The isolated Kalaupapa Peninsula is located along the north coast of Central Molokai, which is home to Kalaupapa National Historical Park. This special community was once home to Belgian missionary Saint Damian and later Saint Mariana Cope. In 1873, Father Damien chose to leave the “outside world” to care for the leprosy residents of Hawaii who were exiled to this isolated peninsula. After 16 years of faithful service, he too tragically succumbed to the disease and was laid to rest at the historic St. Philomena Roman Catholic Church in Kalaupapa, where you can visit his grave. In October 2009, Father Damien was canonized as a saint for his selfless dedication.A few months before Saint Damien’s death, a woman of extraordinary spirit came to Kalaupapa to continue her life’s work. Mother Mariana Cope had been the head of her religious order, a prominent hospital administrator at St. Joseph’s Hospital in New York, and oversaw several hospitals and nursing homes in Hawaii. At Father Damien’s request, she and her Franciscan sisters volunteered their lives to live in the exiled community, where they ran the Boys’ Home that San Damiano established and the Bishop Home for Girls.Mother Mariana was canonized as Saint Mariana Cope A bronze statue in her honor looks out over the ocean at Kewalo Basin Park in Honolulu.Today, the tranquil Kalaupapa National Historical Park is a place of preservation and education, accessible only via mule ride. If you are interested in supporting and learning more, visit: the Kalaupapa National Park pageWe are going to live a very fun experience at the Hoolehua Post Office, they tell us that it is customary to send home a coconut for free from the Post-a-Nut counter, something much more exciting than a postcard, and the truth would never have occurred to me! Who are you going to send a coconut to, hahaha?And for a bit of peace and quiet, we take a little getaway west of Molokai to some of Molokai’s largest and least crowded beaches, including Papohaku Beach with its long expanse of white sand and laid-back Kapukahehu Beach (also known as Dixie Maru Beach). , a perfect place to dive or watch a romantic Molokai sunset. The arid West End faces the Kaiwi Channel. This deceptive 66-kilometer stretch of Pacific Ocean is the setting for the annual canoe competition, I’ve never seen one, have you?What do you think if we visit the colonial town of Maunaloa, where we will find as we always like, unique shops- it is small and charming, don’t you think? look how cute!

And I know perfectly well that I am going to buy my children as a souvenir- a handmade kite and it is typical of this region, which one will we take?If we really want to appreciate incomparable landscapes like the remote corners of Molokai and its imposing coastal cliffs (the highest in the world), we must take an aerial tour, so don’t be afraid and let’s board this helicopter- what fun!!!! Look out and see- there is the sacred heiau temple, and the beautiful Mooula Falls.Upon landing we will go to the Kapuaiwa Coconut Grove, an ancient Hawaiian coconut grove planted in the 1860s during the reign of Kamehameha V. With hundreds of coconut palms, this is one of Molokai’s most recognized natural landmarks. obvious danger from falling coconuts. Wow this is the perfect setting to take a selfie, come! contemplate the spectacular view during sunset, can you appreciate the still waters that reflect the sky in such a way that you do not know where one ends and the other begins?Let’s quickly take an adventure hike to the classic and imposing East End Valley to see the Hawaii of yesteryear. Ancient Polynesians are believed to have settled in the lush Halawa Valley around 650 BC. With many hidden heiau (places of worship), it is easy to understand why this place, less than a kilometer wide, approximately five kilometers deep, and blessed with beautiful views and towering waterfalls, is one of the most important areas history on the island.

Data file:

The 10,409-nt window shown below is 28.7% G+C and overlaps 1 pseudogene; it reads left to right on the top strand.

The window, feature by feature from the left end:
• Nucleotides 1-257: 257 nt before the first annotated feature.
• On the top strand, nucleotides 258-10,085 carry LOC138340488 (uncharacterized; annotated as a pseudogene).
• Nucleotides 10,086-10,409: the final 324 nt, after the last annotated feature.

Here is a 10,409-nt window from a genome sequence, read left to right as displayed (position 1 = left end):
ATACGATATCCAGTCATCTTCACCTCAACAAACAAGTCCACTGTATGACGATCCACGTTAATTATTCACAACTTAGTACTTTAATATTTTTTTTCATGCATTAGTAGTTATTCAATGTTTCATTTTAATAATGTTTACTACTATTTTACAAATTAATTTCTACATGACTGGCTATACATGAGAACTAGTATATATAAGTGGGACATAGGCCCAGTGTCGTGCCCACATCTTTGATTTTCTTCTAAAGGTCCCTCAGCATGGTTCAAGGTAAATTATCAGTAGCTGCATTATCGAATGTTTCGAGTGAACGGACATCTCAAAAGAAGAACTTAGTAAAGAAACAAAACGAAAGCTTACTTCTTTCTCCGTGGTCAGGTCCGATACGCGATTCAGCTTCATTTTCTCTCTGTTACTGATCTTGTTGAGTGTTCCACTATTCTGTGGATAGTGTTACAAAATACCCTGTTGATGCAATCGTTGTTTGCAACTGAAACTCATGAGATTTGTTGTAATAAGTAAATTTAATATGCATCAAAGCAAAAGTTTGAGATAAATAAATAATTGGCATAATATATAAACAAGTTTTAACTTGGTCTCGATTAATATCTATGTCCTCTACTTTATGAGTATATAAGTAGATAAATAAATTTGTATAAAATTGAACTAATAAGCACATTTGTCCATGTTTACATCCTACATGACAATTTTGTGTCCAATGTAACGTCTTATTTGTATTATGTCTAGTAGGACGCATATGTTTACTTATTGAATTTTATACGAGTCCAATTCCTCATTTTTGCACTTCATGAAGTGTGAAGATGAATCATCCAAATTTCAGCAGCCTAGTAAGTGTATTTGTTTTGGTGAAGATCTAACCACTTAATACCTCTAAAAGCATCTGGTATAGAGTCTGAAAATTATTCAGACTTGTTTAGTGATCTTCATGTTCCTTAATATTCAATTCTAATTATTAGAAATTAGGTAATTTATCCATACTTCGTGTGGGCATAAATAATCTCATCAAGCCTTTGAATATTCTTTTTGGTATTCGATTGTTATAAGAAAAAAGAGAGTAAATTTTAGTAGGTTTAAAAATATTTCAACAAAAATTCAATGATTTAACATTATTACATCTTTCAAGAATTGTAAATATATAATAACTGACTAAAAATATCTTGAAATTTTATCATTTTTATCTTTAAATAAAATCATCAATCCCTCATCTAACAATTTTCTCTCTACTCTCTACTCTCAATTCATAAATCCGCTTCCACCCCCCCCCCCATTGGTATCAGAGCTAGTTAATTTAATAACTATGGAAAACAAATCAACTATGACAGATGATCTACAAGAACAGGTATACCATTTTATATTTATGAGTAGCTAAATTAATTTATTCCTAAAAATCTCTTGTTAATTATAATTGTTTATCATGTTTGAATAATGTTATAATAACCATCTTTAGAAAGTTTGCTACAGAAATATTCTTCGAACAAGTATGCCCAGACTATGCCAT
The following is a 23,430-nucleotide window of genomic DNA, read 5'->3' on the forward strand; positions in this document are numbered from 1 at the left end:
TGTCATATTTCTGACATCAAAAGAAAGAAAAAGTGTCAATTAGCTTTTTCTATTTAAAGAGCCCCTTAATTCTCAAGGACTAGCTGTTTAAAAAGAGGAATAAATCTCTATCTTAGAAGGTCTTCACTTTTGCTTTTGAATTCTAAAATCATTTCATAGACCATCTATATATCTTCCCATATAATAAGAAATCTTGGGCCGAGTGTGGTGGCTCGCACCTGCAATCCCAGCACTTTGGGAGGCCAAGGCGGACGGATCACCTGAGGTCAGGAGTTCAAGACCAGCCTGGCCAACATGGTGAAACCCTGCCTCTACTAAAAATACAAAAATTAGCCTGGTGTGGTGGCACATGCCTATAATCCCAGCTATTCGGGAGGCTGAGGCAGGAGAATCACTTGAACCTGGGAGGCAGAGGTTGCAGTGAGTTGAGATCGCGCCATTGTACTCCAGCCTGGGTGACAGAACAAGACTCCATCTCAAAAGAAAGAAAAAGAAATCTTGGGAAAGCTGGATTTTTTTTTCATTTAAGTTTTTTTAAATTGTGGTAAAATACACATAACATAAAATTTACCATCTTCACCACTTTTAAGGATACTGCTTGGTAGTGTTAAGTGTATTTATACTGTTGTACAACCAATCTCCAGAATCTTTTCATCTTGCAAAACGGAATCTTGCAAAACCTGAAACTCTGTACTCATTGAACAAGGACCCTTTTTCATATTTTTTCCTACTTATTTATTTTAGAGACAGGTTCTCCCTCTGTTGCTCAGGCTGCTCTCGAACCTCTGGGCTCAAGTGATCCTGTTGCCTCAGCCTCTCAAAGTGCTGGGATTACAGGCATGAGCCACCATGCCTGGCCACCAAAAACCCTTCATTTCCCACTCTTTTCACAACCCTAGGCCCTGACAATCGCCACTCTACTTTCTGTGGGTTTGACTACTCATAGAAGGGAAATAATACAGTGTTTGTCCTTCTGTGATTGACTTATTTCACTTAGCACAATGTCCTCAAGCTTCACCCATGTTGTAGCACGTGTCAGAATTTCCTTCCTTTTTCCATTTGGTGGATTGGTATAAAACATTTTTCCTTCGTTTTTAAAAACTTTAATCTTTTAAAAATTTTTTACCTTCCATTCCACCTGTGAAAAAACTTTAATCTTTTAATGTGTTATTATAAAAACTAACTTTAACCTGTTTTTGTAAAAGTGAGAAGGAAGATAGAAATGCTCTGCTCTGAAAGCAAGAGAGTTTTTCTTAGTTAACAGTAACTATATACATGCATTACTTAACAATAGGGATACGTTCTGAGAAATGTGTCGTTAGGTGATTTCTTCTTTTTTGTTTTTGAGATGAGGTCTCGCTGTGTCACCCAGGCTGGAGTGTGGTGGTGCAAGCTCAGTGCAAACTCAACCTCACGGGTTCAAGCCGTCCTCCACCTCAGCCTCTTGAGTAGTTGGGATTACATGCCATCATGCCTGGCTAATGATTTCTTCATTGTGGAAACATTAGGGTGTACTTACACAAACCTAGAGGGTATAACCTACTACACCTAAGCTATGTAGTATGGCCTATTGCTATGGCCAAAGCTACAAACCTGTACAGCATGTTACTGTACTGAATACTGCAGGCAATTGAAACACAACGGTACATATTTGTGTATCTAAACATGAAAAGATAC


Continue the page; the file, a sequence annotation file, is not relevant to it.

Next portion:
Now to rest, what do you think if we lie down on the Kaili and Kaiwili beaches, located in Halawa Bay on the east coast of Molokai, here we can also savor an Opihi, a small mollusk that lives only in this region and is usually served as a first course accompanied by fresh salad. It will be a good alternative to delve into the most authentic of Hawaiian cuisine.

And then, between so many walks full of adventure and interesting stories, I feel like eating something, don’t you? If you want, stay here and come with me to the kitchen by clicking the button below

and that is how we have to say goodbye to the beautiful island of Molokai, without a doubt it is a paradisiacal place! Thank you for traveling with me and I look forward to seeing you every week in one more episode, how do you know Alternative Reality is a project that seeks to build community by contributing to different causes if you are interested in learning more about the work that Fundación Once does with visually impaired people in Latin America, go to www.foal.es and as I always tell you: by helping others, we mainly help ourselves.

Thanks for traveling with me and see you next week!